Macro-rebounds describe the effects of increases in energy efficiency on the energy and resource consumption on a macroeconomic level. If, for instance, efficiency improvements increase the factor productivity of energy or materials, it might lead to higher total use of the resource in the sector concerned; falling resource prices might increase resource use in other sectors.
When improvements in resource efficiency occur, a couple of reciprocal effects occur: Several individual decisions on the household- and firm level are influenced by changes of supply and demand in the respective sector(s). For instance, more efficient cross-sectional technologies (such as pumps, electric motors or ventilators) which are used in several sectors might lead to structural change on the macroeconomic level.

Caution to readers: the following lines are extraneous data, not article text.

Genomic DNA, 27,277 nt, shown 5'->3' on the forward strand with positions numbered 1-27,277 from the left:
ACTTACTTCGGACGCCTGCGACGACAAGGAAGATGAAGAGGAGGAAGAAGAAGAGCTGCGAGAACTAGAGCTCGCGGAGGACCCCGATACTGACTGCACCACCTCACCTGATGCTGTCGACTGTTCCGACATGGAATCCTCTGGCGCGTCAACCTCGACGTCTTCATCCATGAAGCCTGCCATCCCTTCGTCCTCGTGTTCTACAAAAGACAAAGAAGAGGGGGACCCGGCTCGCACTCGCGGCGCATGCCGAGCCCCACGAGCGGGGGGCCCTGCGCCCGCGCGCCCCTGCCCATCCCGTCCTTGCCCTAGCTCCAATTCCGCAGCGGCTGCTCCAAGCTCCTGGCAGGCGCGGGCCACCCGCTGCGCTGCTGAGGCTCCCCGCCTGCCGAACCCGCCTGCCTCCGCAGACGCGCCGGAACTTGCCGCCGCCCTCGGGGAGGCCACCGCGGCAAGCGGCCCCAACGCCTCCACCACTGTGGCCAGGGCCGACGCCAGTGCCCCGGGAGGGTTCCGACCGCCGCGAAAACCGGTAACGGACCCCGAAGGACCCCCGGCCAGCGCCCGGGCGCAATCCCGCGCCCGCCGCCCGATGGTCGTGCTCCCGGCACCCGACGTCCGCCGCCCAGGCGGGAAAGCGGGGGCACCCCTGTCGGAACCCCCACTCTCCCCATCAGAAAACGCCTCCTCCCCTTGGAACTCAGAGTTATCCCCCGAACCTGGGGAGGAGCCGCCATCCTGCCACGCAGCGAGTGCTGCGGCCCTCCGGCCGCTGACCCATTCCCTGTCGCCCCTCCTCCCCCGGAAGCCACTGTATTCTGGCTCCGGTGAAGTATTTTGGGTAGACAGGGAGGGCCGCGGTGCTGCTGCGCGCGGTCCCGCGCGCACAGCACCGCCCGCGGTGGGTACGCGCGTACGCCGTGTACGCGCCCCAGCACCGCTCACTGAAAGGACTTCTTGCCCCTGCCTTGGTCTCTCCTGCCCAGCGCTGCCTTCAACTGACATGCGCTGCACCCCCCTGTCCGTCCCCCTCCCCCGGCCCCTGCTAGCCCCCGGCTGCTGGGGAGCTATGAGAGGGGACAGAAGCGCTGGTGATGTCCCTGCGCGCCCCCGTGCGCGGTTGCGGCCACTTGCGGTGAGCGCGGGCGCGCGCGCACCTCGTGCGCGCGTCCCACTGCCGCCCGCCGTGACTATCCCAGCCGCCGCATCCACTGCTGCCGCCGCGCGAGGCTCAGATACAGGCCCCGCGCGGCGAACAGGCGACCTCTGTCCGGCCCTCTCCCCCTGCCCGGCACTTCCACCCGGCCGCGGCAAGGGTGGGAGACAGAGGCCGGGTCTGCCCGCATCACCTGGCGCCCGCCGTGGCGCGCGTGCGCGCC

Some scientists claim that the practical-political significance of rebound effects is rather low. The ReCap project instead assumes that rebound effects possibly occur way beyond a single sector and influence the development of entire economies. Next to the short-term equilibrium reactions of supply and demand on changes in price and quantity, macroeconomic rebound effects can have long(er)-term effects on consumer behavior, the institutional framework or on the design of production systems.